The delta-C-13 of suspended particulate organic matter (SPOM) in surface waters increased from -22.9 to -18.1 parts per thousand during April 25-May 31, 1989 at the JGOFS North Atlantic Bloom Experiment Site (NABE Site; 47-degrees-N, 20-degrees-W). During the same period, nearly parallel increases in sinking POM-delta-C-13 were also found, although these values were usually lower than those of the corresponding SPOM. Consistent with the hypothesis that plankton-delta-C-13 and [CO2(aq)] are inversely related, the increases in both sinking and suspended POM-delta-C-13 were highly negatively correlated with mixed-layer [CO2(aq)] that generally decreased from 13.2-10.1-mu-moles/kg during the five weeks. The change in SPOM-delta-C-13 per change in [CO2(aq)], however, appears to be somewhat greater than that expected from previous, though less direct, ocean and laboratory evidence. By adapting a model of plant delta-C-13 by FARQUHAR et al. (1982), it is shown that under a constant phytoplankton demand for CO2 an inverse, nonlinear SPOM-delta-C-13 response to ambient [CO2(aq)] is expected. Such trends are unlike the negative linear relationships indicated by data from the NABE Site and or from Southern Hemisphere waters. Such differences between predicted and observed SPOM-delta-C-13 vs. [CO2(aq)] trends and among observed relationships can be reconciled, however, if biological CO2 demand is allowed to vary. This has significant implications for the use of the delta-C-13 of plankton (or their organic subfractions or sedimentary remains) as a proxy for past or present ocean CO2 concentrations and biological productivity.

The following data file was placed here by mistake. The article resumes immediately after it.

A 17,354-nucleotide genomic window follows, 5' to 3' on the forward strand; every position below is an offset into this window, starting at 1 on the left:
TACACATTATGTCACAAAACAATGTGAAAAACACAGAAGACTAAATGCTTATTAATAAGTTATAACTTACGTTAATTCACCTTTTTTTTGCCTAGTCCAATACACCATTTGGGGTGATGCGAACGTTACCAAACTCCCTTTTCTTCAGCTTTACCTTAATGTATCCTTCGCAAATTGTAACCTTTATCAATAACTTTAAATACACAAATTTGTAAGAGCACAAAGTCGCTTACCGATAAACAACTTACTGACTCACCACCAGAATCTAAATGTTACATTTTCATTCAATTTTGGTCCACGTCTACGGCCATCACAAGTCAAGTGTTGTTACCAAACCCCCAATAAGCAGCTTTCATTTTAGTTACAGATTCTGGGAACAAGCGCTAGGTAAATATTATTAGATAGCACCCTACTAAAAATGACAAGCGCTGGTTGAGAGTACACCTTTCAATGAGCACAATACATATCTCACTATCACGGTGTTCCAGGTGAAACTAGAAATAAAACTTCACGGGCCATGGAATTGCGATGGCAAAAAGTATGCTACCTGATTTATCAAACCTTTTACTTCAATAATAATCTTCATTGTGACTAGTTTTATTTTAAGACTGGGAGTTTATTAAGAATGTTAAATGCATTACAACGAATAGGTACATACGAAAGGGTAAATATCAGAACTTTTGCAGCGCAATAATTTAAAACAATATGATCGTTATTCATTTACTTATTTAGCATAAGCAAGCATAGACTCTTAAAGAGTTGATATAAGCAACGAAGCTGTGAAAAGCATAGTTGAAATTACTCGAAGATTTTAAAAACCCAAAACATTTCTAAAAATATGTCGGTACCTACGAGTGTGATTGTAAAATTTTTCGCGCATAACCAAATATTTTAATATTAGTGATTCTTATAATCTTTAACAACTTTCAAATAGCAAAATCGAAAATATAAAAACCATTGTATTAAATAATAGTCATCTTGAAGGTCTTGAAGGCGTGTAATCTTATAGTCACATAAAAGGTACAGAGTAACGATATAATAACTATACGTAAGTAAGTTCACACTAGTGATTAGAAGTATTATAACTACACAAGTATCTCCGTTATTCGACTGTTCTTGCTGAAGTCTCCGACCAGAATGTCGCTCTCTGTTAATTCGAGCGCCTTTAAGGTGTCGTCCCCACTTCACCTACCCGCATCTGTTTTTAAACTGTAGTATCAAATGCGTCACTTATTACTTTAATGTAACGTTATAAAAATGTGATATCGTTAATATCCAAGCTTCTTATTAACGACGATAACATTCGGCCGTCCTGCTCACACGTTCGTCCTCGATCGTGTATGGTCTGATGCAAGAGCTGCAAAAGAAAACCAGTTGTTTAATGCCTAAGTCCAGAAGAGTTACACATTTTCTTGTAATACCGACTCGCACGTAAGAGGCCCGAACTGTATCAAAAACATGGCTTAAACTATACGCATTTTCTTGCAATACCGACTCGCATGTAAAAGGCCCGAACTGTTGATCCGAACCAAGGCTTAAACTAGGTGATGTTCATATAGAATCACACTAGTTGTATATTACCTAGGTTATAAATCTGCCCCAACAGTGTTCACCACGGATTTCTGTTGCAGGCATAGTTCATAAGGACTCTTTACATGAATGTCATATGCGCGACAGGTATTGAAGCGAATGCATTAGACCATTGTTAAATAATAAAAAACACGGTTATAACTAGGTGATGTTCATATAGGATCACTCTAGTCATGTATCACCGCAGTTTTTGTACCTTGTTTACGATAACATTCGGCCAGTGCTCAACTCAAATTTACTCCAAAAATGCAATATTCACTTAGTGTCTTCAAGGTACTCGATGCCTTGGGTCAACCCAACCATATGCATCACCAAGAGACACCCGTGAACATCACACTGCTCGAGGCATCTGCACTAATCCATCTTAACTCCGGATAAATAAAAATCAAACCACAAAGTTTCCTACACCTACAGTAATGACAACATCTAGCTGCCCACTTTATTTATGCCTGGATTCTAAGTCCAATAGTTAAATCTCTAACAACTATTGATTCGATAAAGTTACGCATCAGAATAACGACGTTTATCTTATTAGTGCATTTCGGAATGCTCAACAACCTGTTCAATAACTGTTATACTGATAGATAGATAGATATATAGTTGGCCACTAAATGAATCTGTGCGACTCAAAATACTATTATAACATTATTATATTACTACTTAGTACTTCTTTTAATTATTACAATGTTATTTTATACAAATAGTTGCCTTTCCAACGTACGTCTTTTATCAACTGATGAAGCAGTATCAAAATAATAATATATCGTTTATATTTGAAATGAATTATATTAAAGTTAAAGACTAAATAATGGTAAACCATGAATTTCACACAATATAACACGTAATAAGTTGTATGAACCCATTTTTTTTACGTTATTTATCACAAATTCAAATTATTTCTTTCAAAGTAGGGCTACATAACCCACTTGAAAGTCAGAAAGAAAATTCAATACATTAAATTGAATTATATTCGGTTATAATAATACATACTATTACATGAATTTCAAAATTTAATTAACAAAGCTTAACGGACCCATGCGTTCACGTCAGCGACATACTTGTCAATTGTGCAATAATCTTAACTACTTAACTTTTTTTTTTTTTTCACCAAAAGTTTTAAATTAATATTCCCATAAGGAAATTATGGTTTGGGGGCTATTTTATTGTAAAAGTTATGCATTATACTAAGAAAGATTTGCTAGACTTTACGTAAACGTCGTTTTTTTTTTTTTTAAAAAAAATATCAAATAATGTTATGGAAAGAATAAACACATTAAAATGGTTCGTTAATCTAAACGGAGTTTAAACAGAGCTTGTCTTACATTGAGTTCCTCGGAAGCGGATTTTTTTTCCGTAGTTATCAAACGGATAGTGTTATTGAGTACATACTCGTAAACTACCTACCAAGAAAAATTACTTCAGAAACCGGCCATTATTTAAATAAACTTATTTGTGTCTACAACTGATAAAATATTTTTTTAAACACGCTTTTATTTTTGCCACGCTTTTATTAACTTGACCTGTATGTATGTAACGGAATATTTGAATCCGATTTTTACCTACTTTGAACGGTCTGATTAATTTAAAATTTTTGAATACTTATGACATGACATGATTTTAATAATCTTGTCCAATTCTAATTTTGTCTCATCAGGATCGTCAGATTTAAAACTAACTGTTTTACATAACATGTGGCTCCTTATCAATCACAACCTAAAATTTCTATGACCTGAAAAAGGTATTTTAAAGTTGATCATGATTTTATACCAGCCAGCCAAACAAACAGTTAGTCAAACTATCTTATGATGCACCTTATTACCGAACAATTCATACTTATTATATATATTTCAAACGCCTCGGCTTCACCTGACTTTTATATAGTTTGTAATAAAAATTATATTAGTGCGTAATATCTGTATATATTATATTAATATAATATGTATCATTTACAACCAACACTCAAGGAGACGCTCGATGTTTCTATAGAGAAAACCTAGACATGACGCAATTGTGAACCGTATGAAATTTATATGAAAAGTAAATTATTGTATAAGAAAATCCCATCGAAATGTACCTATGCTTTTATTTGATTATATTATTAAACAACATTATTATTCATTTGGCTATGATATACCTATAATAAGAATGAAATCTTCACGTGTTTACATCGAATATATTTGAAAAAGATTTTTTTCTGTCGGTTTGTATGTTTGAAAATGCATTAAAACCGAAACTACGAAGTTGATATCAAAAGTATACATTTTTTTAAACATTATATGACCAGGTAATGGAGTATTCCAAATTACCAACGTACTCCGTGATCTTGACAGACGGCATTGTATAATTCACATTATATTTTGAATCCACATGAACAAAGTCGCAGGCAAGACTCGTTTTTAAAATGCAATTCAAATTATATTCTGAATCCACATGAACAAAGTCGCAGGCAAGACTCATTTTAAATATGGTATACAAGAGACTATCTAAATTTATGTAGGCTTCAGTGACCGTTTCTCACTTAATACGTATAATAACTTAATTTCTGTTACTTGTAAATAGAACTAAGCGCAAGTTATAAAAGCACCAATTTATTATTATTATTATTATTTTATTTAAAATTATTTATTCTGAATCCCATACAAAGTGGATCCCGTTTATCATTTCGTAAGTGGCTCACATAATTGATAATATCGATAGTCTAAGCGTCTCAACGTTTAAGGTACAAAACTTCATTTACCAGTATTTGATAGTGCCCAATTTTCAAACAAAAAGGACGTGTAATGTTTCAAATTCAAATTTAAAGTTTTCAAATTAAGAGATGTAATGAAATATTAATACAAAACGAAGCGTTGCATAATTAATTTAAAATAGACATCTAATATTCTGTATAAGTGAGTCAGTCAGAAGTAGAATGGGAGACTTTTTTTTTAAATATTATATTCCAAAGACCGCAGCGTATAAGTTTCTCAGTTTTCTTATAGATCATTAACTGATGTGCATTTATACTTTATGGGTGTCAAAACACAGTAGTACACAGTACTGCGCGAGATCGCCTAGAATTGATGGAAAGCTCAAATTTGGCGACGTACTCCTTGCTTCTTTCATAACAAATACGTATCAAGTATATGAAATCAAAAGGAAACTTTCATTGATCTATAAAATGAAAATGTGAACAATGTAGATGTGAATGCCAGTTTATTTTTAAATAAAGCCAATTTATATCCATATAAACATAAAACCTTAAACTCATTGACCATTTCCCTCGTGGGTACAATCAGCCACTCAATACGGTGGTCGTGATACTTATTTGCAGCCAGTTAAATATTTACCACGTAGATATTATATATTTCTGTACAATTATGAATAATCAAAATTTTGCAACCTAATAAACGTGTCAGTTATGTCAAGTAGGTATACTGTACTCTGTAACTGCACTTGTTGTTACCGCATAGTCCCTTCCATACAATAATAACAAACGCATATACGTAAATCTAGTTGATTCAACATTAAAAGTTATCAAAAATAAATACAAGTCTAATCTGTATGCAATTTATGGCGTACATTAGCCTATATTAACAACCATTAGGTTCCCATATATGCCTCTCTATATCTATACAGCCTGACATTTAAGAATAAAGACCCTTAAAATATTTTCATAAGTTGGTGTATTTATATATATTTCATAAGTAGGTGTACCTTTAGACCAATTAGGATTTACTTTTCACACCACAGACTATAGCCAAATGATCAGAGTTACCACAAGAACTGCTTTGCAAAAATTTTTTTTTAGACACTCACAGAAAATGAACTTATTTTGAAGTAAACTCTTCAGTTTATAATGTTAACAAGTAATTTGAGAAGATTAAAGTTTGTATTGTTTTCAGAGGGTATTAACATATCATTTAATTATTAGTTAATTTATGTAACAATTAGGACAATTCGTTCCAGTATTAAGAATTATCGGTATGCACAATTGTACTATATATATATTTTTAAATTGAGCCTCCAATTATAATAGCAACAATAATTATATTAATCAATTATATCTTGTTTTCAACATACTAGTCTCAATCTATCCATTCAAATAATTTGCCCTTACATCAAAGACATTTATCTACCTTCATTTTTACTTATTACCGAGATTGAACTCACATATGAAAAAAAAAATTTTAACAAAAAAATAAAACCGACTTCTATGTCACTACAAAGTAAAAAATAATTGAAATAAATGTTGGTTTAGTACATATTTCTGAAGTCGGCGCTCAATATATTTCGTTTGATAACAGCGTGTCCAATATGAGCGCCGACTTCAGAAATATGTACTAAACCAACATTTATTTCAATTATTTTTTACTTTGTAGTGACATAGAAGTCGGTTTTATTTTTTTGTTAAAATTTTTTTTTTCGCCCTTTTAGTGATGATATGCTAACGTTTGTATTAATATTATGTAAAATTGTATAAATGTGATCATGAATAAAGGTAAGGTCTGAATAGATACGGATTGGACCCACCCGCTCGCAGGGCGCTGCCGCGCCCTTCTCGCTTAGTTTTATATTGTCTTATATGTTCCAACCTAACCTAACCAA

Hj963Times Cited:143Cited References Count:42